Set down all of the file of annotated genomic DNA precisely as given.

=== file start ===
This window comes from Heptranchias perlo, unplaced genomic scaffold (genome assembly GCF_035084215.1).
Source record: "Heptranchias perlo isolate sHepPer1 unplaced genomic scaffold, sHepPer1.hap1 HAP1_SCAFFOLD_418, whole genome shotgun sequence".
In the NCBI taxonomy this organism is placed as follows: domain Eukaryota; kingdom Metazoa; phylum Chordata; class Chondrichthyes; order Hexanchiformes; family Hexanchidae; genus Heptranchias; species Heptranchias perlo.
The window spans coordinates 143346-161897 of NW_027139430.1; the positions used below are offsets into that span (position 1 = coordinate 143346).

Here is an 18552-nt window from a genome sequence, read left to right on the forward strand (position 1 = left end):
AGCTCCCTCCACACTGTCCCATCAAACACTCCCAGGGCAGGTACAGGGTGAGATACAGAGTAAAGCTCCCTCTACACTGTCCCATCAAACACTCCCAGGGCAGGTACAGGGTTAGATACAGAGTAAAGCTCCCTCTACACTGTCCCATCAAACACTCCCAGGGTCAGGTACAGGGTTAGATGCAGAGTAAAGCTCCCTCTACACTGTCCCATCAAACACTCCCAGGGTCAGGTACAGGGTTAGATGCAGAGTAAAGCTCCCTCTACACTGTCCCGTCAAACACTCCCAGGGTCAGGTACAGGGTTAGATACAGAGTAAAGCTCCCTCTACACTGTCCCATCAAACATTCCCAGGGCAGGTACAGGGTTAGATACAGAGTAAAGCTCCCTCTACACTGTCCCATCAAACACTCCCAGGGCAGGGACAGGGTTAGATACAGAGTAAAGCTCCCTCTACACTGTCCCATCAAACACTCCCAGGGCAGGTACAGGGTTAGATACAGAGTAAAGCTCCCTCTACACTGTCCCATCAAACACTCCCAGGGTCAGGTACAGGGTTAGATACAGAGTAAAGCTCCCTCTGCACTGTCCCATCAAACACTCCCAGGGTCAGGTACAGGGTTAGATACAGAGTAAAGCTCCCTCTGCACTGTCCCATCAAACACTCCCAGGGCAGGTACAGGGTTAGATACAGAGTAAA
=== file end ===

This window comes from Heptranchias perlo, unplaced genomic scaffold (genome assembly GCF_035084215.1).
Source record: "Heptranchias perlo isolate sHepPer1 unplaced genomic scaffold, sHepPer1.hap1 HAP1_SCAFFOLD_418, whole genome shotgun sequence".
In the NCBI taxonomy this organism is placed as follows: domain Eukaryota; kingdom Metazoa; phylum Chordata; class Chondrichthyes; order Hexanchiformes; family Hexanchidae; genus Heptranchias; species Heptranchias perlo.
The window spans coordinates 143346-161897 of NW_027139430.1; the positions used below are offsets into that span (position 1 = coordinate 143346).

Here is an 18552-nt window from a genome sequence, read left to right on the forward strand (position 1 = left end):
AGCTCCCTCCACACTGTCCCATCAAACACTCCCAGGGCAGGTACAGGGTGAGATACAGAGTAAAGCTCCCTCTACACTGTCCCATCAAACACTCCCAGGGCAGGTACAGGGTTAGATACAGAGTAAAGCTCCCTCTACACTGTCCCATCAAACACTCCCAGGGTCAGGTACAGGGTTAGATGCAGAGTAAAGCTCCCTCTACACTGTCCCATCAAACACTCCCAGGGTCAGGTACAGGGTTAGATGCAGAGTAAAGCTCCCTCTACACTGTCCCGTCAAACACTCCCAGGGTCAGGTACAGGGTTAGATACAGAGTAAAGCTCCCTCTACACTGTCCCATCAAACATTCCCAGGGCAGGTACAGGGTTAGATACAGAGTAAAGCTCCCTCTACACTGTCCCATCAAACACTCCCAGGGCAGGGACAGGGTTAGATACAGAGTAAAGCTCCCTCTACACTGTCCCATCAAACACTCCCAGGGCAGGTACAGGGTTAGATACAGAGTAAAGCTCCCTCTACACTGTCCCATCAAACACTCCCAGGGTCAGGTACAGGGTTAGATACAGAGTAAAGCTCCCTCTGCACTGTCCCATCAAACACTCCCAGGGTCAGGTACAGGGTTAGATACAGAGTAAAGCTCCCTCTGCACTGTCCCATCAAACACTCCCAGGGCAGGTACAGGGTTAGATACAGAGTAAA